Using NBS Chorus, NBS produced sample specifications for several procurement types. This page details the process of creating the specs for the NBS Lakeside Restaurant building, which was initially designed by HOK.
Download the specifications
The NBS Lakeside Restaurant story
Dr Stephen Hamil, Innovation Director hosted a webinar with Craig Brown, Specification Consultant from SpecStudio to talk through the process that was followed to create the specifications for a lakeside restaurant. During the session, they discussed:
- How the specifications were planned and developed
- The approach that was developed for cross-referencing the specifications from the model, drawings and schedules
- The different types of specification developed depending on design responsibilities
- How Chorus was used to work with manufacturers to collaboratively develop the specifications
- The difference between the Uniclass and CAWS classification structures
The webinar focuses mainly on the specifications structured to the Uniclass classification system and may be watched below. We also have a follow up article that looks more at the specifications structured to the CAWS classification system.
Types of specification
Depending on design responsibilities different levels of information are required within a specification. Three types of specification where developed as part of this project:
Read this article
- Descriptive - The Design Team describes the Design Intent only that allows a Specialist Subcontractor to complete the Detailed Design of this system. These are indicated using (D) notation in the specification name. In the sample specifications, the board suspended ceiling system is a good example of this. Extensive use is made of the NBS system performance clauses and this is aligned with clear requirements for design submittals and verification of performance. No preference is stated for manufacturer products, but proposed samples are required. Extensive execution clauses are included as are system completion requirements for O&M and final verification of the execution.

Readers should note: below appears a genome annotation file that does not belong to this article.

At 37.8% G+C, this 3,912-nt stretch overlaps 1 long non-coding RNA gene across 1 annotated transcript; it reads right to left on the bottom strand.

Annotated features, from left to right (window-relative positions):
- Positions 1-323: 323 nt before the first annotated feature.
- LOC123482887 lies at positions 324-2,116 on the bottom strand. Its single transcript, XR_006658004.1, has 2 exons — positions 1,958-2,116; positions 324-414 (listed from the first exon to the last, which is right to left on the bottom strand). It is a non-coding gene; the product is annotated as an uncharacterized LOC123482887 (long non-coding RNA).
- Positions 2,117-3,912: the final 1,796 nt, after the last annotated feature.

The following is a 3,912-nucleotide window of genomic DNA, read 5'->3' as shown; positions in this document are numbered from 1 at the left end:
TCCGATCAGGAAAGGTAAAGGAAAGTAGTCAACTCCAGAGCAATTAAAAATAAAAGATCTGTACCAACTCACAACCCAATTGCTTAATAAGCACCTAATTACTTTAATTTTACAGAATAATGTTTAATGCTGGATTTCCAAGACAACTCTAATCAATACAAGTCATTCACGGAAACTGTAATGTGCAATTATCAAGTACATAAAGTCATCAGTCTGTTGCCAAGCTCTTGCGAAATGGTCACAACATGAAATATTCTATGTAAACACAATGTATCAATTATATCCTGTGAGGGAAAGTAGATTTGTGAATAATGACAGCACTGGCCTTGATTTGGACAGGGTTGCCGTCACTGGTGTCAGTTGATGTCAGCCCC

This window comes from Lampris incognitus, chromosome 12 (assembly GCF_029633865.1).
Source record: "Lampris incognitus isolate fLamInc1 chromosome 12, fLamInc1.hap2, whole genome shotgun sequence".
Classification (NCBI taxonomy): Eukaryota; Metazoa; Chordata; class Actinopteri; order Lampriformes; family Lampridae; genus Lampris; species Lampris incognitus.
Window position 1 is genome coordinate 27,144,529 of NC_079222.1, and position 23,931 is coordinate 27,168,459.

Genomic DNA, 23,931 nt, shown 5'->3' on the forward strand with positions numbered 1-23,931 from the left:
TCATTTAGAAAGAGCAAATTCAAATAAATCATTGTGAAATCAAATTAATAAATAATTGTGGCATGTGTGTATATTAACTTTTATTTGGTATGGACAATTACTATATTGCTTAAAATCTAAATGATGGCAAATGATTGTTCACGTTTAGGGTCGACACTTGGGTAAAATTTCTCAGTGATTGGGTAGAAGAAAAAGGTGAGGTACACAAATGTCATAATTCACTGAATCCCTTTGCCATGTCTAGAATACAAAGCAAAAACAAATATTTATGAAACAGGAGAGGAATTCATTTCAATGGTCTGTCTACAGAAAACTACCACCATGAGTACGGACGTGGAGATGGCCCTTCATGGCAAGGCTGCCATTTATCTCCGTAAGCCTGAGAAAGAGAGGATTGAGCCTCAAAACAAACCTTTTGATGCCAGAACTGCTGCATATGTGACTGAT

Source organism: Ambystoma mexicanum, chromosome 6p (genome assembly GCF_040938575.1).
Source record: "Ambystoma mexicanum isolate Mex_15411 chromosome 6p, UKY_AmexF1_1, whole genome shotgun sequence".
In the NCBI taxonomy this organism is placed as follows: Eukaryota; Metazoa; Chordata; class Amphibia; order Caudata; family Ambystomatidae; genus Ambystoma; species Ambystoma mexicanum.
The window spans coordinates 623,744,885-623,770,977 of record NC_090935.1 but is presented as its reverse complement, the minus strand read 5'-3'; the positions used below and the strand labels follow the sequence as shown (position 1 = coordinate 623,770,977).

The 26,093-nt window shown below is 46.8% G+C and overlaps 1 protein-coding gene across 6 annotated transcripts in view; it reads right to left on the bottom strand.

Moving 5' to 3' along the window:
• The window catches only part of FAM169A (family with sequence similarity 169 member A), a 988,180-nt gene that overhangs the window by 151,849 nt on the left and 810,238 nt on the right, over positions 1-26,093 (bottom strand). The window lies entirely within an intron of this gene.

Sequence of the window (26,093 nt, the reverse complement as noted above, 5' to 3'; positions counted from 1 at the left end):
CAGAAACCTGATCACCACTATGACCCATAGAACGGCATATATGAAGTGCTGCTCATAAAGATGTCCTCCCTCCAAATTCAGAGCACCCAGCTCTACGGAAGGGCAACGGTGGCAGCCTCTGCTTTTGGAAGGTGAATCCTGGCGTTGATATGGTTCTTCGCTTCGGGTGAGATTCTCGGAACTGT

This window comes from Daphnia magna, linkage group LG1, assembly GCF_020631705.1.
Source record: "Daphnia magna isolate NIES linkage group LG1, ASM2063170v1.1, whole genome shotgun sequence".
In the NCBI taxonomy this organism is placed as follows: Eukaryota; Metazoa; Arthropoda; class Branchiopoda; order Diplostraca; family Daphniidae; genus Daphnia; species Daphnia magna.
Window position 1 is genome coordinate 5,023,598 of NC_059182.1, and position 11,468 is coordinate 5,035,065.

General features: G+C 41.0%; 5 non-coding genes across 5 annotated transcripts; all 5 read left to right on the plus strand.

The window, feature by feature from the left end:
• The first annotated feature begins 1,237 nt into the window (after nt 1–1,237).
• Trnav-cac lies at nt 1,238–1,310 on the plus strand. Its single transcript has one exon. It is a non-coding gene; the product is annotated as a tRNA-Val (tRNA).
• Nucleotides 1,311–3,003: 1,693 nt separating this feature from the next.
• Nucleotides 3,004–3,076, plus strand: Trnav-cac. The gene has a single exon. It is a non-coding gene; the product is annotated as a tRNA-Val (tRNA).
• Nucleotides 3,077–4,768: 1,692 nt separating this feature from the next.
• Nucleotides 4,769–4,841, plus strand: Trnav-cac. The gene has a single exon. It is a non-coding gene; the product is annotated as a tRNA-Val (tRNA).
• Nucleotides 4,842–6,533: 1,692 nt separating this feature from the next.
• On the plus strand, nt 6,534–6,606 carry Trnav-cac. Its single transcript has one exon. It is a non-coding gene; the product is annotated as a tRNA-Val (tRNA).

- Descriptive + - The Design Team describes the Design Intent only and selects a preferred manufacturer, which allows a Specialist Subcontractor to complete the Detailed Design of this system. These are indicated using (D+) notation in the specification name. In the sample specifications, the zinc sheet roof covering system is a good example of this. Extensive use is made of the NBS system performance clauses and this is aligned with clear requirements for design submittals and verification of performance. The D+ specification is different from a pure D specification in that specific manufacturer products are required – in this case a particular zinc roofing strip from the manufacturer Rheinzink. Extensive execution clauses are included as are system completion requirements for O&M and final verification of the execution. Care needs taken with these types of specification to ensure that the required performance is achievable when specifying both overall performance and a specific manufacturer product.
- Prescriptive - Complete, instructive information used to manufacture and construct the system, produced by the Design Team. These are indicated using the (P) notation in the specification name. In the sample specifications, the wall tiling system is a good example of this. No performance requirements are specified. Products from the manufacturers Royal Mosa and Ardex are specified. Extensive execution clauses are included as are system completion requirements for cleaning and spare products for future maintenance.
for a detailed technical article looking at the different types of specification and the level of information requirements.
A number of manufacturers from NBS Source were used within the sample specifications. These manufacturers were selected randomly after advertising the opportunity to all NBS Source manufacturers that were relevant to this type of building.
Coordinated project information
Sample drawings and schedules generated from the model are also included in the download. These illustrated how the NBS clauses can be referenced by associating the objects and the specification clauses using the NBS plug-in. Once associated, then the shared properties can be used in annotations in the drawings and schedules.
The above video shows objects in the model that have been associated with corresponding clauses in the project specification. It can be seen that by clicking on these objects, the correct specification opens within the NBS plug-in. Depending on permissions, the designer can then edit or comment on the specification.
The video below shows that the annotation process is quicker and more accurate in the NBS plug-in. Annotations can easily be made that include classification and type information directly from the clauses in the project specification.